Girls Who Code: The Effective Way to Defeat Gender Bias
By Shlomo  Maital
         Reshma Saujani
  In virtually every country,  women are paid less than men, for equal work.  Women are under-represented in high-tech,  senior management, politics, legislatures (except Iceland) – everywhere. 
   What can be done?   Pass laws?  It doesn’t work.   Let’s analyze the underlying true cause.  According to Reshma Saujani, in a powerful TED talk,  it is because boys are taught to be bold risk-takers, while women are socialized to be … perfect.  To get it right. 
    Boys who are taught computer coding try it, make mistakes, try again…   in an experiment, girls taught to code had blank computer screens…because they erased their trials, since they were not perfect.  
     Let’s teach our girls to be bold risk-takers! Let’s teach our girls bravery, the same way we teach our boys.    This is Reshma’s message.  She should know – she was one of the ‘I have to be perfect’ girls,  Yale Law, etc.,    until she figured it out.  She has helped launch a movement that hopefully will bring many more women into engineering and high-tech and to senior management.   Here is a short piece from her TED talk:
     “For the American economy, for any economy to grow, to truly innovate, we cannot leave behind half our population [women].   We have to socialize our girls to be comfortable with imperfection,   and we’ve got to do it now.  We cannot wait for them to learn how to be brave like I did when I was 33 years old.   We have to teach them to be brave in schools and early in their careers,  when it has the most potential to impact their lives  and the lives of others,  and we have to show them that they will be loved and accepted not for being perfect but for being courageous.  And so I need each of you to tell every young woman you know –your sister, your niece, your employee, your colleague –to be comfortable with imperfection,   because when we teach girls to be imperfect,  and we help them leverage it,  we will build a movement of young women who are brave and who will build a better world for themselves and for each and every one of us.”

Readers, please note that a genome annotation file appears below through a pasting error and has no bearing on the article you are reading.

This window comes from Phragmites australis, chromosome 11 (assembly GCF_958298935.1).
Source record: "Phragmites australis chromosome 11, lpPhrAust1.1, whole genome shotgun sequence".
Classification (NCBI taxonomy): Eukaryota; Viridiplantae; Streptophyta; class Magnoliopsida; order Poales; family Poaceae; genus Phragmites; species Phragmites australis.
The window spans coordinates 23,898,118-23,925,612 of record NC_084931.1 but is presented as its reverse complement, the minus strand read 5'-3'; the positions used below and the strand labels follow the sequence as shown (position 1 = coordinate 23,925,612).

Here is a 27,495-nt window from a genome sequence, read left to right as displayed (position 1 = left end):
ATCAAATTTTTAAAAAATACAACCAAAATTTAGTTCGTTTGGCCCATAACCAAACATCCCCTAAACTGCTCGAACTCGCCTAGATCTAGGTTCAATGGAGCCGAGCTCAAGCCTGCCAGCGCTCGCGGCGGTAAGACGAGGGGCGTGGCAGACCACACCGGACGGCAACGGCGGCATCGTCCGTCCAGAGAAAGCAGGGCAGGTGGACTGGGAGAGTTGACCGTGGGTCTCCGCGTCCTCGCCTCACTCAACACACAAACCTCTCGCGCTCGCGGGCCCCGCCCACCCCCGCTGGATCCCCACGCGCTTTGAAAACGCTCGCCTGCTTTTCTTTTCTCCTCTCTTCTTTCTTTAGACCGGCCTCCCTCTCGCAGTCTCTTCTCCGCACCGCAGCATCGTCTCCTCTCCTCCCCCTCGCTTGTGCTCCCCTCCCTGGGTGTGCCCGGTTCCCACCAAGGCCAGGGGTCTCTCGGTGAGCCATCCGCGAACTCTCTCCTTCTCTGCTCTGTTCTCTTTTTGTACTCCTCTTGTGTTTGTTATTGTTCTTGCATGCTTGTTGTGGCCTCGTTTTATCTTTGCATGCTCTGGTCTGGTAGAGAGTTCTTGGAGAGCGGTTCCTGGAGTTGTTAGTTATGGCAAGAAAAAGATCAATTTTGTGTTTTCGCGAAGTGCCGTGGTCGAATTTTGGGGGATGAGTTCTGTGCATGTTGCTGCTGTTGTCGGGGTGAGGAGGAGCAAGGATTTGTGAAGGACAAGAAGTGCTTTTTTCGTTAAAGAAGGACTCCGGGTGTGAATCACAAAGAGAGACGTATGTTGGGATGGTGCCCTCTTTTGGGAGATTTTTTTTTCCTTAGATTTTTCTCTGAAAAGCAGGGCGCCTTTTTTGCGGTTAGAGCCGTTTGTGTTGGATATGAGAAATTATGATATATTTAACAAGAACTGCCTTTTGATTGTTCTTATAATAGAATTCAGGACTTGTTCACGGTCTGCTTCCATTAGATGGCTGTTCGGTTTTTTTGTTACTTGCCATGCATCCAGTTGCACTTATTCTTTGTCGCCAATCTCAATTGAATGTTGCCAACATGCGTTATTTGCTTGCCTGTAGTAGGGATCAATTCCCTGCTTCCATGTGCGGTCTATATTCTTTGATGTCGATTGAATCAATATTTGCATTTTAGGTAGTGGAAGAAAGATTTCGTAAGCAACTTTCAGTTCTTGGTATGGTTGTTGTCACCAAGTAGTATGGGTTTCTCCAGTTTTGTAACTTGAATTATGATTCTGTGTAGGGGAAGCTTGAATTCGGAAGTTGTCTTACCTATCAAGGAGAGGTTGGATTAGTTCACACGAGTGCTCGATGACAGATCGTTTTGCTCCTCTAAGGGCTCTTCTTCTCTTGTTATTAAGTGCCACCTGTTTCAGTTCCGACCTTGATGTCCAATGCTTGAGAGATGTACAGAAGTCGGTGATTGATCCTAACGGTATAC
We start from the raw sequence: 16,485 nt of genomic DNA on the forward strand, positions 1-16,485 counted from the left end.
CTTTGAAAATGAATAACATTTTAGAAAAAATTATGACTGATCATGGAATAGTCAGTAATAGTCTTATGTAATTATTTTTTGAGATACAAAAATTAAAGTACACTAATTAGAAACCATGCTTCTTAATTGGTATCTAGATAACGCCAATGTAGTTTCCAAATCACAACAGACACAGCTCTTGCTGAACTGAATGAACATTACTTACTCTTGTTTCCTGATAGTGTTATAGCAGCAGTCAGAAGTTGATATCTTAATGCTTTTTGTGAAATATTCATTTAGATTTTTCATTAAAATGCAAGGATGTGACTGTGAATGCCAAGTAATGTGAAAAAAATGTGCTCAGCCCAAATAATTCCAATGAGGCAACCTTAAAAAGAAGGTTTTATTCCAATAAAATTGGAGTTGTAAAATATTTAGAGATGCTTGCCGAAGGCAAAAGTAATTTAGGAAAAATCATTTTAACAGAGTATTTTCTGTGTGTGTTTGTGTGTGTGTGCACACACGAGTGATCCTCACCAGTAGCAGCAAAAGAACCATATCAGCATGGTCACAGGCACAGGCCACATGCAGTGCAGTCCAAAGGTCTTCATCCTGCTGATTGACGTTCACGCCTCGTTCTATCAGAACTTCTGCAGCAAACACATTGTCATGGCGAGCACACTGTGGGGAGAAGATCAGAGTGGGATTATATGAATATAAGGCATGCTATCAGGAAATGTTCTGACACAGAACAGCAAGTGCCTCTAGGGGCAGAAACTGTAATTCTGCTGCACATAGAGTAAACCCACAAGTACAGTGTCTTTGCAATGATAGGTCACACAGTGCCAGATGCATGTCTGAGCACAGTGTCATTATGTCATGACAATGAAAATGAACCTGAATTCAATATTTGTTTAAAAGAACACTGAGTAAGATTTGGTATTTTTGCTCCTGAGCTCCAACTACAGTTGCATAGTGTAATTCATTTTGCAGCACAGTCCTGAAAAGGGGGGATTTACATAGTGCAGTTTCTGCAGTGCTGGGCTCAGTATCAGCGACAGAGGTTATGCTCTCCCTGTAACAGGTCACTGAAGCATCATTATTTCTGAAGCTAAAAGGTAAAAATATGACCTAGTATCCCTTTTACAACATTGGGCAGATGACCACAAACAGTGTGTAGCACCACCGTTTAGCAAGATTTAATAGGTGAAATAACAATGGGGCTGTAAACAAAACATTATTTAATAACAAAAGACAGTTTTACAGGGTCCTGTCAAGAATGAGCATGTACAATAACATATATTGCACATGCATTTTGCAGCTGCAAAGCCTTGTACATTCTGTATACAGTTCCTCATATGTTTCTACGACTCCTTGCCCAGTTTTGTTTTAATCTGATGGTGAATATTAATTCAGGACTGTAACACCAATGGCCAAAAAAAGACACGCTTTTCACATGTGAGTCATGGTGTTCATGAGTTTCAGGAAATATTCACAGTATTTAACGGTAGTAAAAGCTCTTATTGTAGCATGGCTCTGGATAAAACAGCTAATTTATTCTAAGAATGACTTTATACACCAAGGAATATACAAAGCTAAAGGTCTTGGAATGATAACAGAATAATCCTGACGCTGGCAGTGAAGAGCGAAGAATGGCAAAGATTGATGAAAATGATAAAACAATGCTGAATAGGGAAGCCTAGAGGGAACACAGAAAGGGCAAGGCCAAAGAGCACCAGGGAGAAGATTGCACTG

3 Decades in 364 Words:
A Guide for the Perplexed
By Shlomo  Maital   
     The world has become a chaotic, complex system, hard to understand, impossible to predict.  Here in 300 words is a vestpocket history since 1989 –hope it will help.
      On Nov. 9 1989 the Berlin Wall fell.  This led to the rapid unification of the two Germany’s (note: this can also happen to the 2 Korea’s, equally fast), which accelerated the European Union, and marks the onset of true globalization – free movement of ideas, capital, labor, goods, services and information across borders. 
       Globalization created massive wealth for a handful smart enough to take advantage.  It created unprecedented growth for China and other Asian nations; for Germany to some extent; for India, and some poor countries.  But most poor nations were left out, especially those in Africa. 
        Capitalism broke down.  Great wealth bought political influence, and corruption became rampant, in Russia,  and elsewhere.   The huge canyon between rich and poor led desperate people in corrupt nations (Mideast, Africa, some Central and Latin American countries) to migrate, at risk of life and limb, toward the wealth.  Meanwhile, in many countries democracy regressed.  The EU pushed union too far, seeking to unify politically, leading to widespread pushback and Britain’s exit.  The flood of migrants to Europe threatened the foundations of European unity. 
      In the ongoing historical cycle, the wave of democracy that swept the world after WWII,  and during globalization,  began to retreat, as corruption, influence of money and wealth disparities led democracy to break down in many places that tried it.  The Arab Spring became the Mideast winter.  Russia, China and other nations seemed to entrench leaders permanently.   Globalization receded.
       Even America, a bastion of democracy,  regressed under Trump, embracing the backlash of the white minority against migrants.  Trump’s “trade wars are good” reflects abysmal ignorance of the last Great Trade War, 1933, that brought a world depression.  Italy’s election tomorrow will focus not on key issues (economy, jobs) but on Italy’s 650,000 migrants.   In my country Israel, a right-wing government seeks to illegally expel African migrants, against their will.
      This cycle will play itself out.  We will eventually return to democracy and globalization will again grow and spread.  We will find ways to include poor nations left out of the global system.  Racist ignorant leaders will be deposed.  We are seeing signs everywhere of an uprising, of young people taking responsibility.  Take a long view of history and remain hopeful.

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A brief p.s.     In May, if sufficient numbers register,  I will offer a one-week course on How to Change the World With Ideas, at a beautiful spot in northern Greece.  If this interests you, check out:

Janet Eckelman: Fishnet Fantasy

By Shlomo Maital